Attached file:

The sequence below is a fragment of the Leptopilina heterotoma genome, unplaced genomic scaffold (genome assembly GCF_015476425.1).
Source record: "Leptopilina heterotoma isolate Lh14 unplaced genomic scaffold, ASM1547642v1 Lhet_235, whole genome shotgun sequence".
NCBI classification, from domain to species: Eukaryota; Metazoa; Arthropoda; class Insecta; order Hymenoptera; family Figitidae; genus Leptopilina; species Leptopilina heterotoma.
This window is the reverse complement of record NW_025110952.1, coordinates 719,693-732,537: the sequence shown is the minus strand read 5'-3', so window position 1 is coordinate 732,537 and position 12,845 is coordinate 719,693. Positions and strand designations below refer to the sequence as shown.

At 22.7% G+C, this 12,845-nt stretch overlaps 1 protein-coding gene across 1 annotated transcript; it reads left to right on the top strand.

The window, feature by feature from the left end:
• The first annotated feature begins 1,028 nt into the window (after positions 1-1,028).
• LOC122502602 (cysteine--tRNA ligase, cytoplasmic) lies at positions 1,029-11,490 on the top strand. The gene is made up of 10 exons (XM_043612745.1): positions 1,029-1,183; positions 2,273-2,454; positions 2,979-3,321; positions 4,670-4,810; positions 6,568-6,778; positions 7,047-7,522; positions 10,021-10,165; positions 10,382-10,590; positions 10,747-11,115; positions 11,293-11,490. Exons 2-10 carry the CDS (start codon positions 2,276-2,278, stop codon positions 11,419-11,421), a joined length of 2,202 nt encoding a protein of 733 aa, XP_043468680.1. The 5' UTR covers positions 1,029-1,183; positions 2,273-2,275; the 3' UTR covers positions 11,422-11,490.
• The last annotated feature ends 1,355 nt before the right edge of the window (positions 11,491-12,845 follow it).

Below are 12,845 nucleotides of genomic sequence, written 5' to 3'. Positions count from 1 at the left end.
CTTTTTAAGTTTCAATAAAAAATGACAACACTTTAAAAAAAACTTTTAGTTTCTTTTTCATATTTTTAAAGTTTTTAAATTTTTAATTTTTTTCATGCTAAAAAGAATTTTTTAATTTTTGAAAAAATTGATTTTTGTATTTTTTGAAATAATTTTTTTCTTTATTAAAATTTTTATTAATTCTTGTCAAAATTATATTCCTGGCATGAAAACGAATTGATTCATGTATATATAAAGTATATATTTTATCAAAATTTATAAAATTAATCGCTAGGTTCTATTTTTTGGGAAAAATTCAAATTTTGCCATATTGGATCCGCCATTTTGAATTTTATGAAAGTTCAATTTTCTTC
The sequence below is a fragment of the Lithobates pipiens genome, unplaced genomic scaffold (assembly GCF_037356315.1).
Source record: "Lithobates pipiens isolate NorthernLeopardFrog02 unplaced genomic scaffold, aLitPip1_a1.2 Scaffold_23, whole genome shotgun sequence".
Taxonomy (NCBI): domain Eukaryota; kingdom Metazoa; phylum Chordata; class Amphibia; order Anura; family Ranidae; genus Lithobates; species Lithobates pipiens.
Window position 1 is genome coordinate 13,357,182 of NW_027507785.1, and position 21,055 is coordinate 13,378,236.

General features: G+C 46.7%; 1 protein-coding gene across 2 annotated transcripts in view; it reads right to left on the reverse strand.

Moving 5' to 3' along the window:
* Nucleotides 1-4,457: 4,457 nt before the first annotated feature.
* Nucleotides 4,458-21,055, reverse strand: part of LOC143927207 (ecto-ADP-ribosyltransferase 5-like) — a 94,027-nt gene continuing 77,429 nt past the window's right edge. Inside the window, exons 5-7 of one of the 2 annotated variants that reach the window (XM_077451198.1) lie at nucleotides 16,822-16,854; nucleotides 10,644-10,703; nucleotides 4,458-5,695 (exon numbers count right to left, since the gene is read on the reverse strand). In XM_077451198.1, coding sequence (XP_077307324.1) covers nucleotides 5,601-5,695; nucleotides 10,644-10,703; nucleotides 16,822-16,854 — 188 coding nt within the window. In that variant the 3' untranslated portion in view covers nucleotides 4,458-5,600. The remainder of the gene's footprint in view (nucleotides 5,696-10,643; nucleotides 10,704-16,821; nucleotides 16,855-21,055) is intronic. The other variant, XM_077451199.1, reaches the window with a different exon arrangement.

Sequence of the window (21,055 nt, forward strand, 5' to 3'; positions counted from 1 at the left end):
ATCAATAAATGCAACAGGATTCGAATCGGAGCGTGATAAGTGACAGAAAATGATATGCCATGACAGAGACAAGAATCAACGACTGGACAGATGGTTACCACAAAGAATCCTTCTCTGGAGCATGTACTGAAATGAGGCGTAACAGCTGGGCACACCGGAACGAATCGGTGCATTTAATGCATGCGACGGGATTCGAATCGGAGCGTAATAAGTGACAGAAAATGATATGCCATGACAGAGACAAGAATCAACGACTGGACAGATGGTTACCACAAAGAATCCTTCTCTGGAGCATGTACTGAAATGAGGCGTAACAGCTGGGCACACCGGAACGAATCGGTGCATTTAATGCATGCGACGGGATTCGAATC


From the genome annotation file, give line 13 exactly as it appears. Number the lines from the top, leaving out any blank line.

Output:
Source record: "Lithobates pipiens isolate NorthernLeopardFrog02 unplaced genomic scaffold, aLitPip1_a1.2 Scaffold_23, whole genome shotgun sequence".